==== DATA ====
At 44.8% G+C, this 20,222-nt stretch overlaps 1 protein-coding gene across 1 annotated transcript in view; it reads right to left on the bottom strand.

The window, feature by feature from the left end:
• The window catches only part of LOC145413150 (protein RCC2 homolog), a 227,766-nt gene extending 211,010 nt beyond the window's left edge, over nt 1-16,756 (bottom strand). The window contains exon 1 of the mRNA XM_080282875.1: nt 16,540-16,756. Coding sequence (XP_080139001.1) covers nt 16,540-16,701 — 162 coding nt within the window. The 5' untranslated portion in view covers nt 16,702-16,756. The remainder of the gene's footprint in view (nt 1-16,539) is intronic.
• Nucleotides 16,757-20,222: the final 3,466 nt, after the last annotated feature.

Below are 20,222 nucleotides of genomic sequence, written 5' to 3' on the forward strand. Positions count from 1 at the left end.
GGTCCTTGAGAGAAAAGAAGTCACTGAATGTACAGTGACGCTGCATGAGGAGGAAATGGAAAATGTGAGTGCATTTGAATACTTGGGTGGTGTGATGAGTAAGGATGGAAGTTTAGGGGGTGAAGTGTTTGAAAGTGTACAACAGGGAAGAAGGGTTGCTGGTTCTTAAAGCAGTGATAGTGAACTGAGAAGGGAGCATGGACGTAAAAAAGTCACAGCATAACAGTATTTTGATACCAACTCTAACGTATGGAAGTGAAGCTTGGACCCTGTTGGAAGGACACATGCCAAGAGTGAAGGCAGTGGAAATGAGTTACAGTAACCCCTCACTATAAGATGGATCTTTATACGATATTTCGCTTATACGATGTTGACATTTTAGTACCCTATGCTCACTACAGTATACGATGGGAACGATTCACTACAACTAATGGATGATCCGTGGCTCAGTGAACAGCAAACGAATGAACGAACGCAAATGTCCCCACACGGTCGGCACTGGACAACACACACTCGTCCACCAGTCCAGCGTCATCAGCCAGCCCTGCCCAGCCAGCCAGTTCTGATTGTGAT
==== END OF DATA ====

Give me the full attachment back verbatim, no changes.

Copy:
At 44.8% G+C, this 20,222-nt stretch overlaps 1 protein-coding gene across 1 annotated transcript in view; it reads right to left on the bottom strand.

The window, feature by feature from the left end:
• The window catches only part of LOC145413150 (protein RCC2 homolog), a 227,766-nt gene extending 211,010 nt beyond the window's left edge, over nt 1-16,756 (bottom strand). The window contains exon 1 of the mRNA XM_080282875.1: nt 16,540-16,756. Coding sequence (XP_080139001.1) covers nt 16,540-16,701 — 162 coding nt within the window. The 5' untranslated portion in view covers nt 16,702-16,756. The remainder of the gene's footprint in view (nt 1-16,539) is intronic.
• Nucleotides 16,757-20,222: the final 3,466 nt, after the last annotated feature.

Below are 20,222 nucleotides of genomic sequence, written 5' to 3' on the forward strand. Positions count from 1 at the left end.
GGTCCTTGAGAGAAAAGAAGTCACTGAATGTACAGTGACGCTGCATGAGGAGGAAATGGAAAATGTGAGTGCATTTGAATACTTGGGTGGTGTGATGAGTAAGGATGGAAGTTTAGGGGGTGAAGTGTTTGAAAGTGTACAACAGGGAAGAAGGGTTGCTGGTTCTTAAAGCAGTGATAGTGAACTGAGAAGGGAGCATGGACGTAAAAAAGTCACAGCATAACAGTATTTTGATACCAACTCTAACGTATGGAAGTGAAGCTTGGACCCTGTTGGAAGGACACATGCCAAGAGTGAAGGCAGTGGAAATGAGTTACAGTAACCCCTCACTATAAGATGGATCTTTATACGATATTTCGCTTATACGATGTTGACATTTTAGTACCCTATGCTCACTACAGTATACGATGGGAACGATTCACTACAACTAATGGATGATCCGTGGCTCAGTGAACAGCAAACGAATGAACGAACGCAAATGTCCCCACACGGTCGGCACTGGACAACACACACTCGTCCACCAGTCCAGCGTCATCAGCCAGCCCTGCCCAGCCAGCCAGTTCTGATTGTGAT